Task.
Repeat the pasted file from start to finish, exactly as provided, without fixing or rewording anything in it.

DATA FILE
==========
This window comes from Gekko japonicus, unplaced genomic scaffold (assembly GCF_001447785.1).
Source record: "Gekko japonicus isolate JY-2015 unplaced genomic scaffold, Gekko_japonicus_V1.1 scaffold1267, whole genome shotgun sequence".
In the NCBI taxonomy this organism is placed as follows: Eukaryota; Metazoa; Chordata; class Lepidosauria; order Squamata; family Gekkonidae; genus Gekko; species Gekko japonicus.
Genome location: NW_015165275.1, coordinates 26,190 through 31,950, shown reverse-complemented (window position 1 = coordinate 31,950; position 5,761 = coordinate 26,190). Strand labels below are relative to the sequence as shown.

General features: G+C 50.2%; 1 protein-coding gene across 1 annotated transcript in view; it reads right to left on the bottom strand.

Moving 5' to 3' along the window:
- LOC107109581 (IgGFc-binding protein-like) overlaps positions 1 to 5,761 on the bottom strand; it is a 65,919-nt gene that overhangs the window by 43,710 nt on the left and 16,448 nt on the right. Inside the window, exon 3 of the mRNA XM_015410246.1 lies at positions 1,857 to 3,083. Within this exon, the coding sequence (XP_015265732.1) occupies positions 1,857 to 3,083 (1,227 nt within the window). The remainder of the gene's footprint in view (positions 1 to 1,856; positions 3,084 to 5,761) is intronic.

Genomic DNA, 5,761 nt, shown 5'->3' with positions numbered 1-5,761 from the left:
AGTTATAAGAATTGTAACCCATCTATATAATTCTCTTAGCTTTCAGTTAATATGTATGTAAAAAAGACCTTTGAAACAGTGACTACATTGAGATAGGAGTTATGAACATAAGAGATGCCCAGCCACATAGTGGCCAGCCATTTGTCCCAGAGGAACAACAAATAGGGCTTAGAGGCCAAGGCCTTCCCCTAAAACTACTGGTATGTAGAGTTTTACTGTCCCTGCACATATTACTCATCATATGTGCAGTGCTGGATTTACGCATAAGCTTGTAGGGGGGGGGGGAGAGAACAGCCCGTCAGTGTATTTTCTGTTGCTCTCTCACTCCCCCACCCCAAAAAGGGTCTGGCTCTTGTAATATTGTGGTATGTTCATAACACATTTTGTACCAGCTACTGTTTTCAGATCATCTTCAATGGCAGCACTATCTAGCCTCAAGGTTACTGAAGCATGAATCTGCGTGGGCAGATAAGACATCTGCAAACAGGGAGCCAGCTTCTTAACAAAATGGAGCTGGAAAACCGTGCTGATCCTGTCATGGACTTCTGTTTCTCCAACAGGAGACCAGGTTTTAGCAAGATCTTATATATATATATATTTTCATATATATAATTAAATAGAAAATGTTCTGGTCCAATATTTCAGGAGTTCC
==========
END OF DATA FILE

This window comes from Gekko japonicus, unplaced genomic scaffold (assembly GCF_001447785.1).
Source record: "Gekko japonicus isolate JY-2015 unplaced genomic scaffold, Gekko_japonicus_V1.1 scaffold1267, whole genome shotgun sequence".
In the NCBI taxonomy this organism is placed as follows: Eukaryota; Metazoa; Chordata; class Lepidosauria; order Squamata; family Gekkonidae; genus Gekko; species Gekko japonicus.
Genome location: NW_015165275.1, coordinates 26,190 through 31,950, shown reverse-complemented (window position 1 = coordinate 31,950; position 5,761 = coordinate 26,190). Strand labels below are relative to the sequence as shown.

General features: G+C 50.2%; 1 protein-coding gene across 1 annotated transcript in view; it reads right to left on the bottom strand.

Moving 5' to 3' along the window:
- LOC107109581 (IgGFc-binding protein-like) overlaps positions 1 to 5,761 on the bottom strand; it is a 65,919-nt gene that overhangs the window by 43,710 nt on the left and 16,448 nt on the right. Inside the window, exon 3 of the mRNA XM_015410246.1 lies at positions 1,857 to 3,083. Within this exon, the coding sequence (XP_015265732.1) occupies positions 1,857 to 3,083 (1,227 nt within the window). The remainder of the gene's footprint in view (positions 1 to 1,856; positions 3,084 to 5,761) is intronic.

Genomic DNA, 5,761 nt, shown 5'->3' with positions numbered 1-5,761 from the left:
AGTTATAAGAATTGTAACCCATCTATATAATTCTCTTAGCTTTCAGTTAATATGTATGTAAAAAAGACCTTTGAAACAGTGACTACATTGAGATAGGAGTTATGAACATAAGAGATGCCCAGCCACATAGTGGCCAGCCATTTGTCCCAGAGGAACAACAAATAGGGCTTAGAGGCCAAGGCCTTCCCCTAAAACTACTGGTATGTAGAGTTTTACTGTCCCTGCACATATTACTCATCATATGTGCAGTGCTGGATTTACGCATAAGCTTGTAGGGGGGGGGGGAGAGAACAGCCCGTCAGTGTATTTTCTGTTGCTCTCTCACTCCCCCACCCCAAAAAGGGTCTGGCTCTTGTAATATTGTGGTATGTTCATAACACATTTTGTACCAGCTACTGTTTTCAGATCATCTTCAATGGCAGCACTATCTAGCCTCAAGGTTACTGAAGCATGAATCTGCGTGGGCAGATAAGACATCTGCAAACAGGGAGCCAGCTTCTTAACAAAATGGAGCTGGAAAACCGTGCTGATCCTGTCATGGACTTCTGTTTCTCCAACAGGAGACCAGGTTTTAGCAAGATCTTATATATATATATATTTTCATATATATAATTAAATAGAAAATGTTCTGGTCCAATATTTCAGGAGTTCC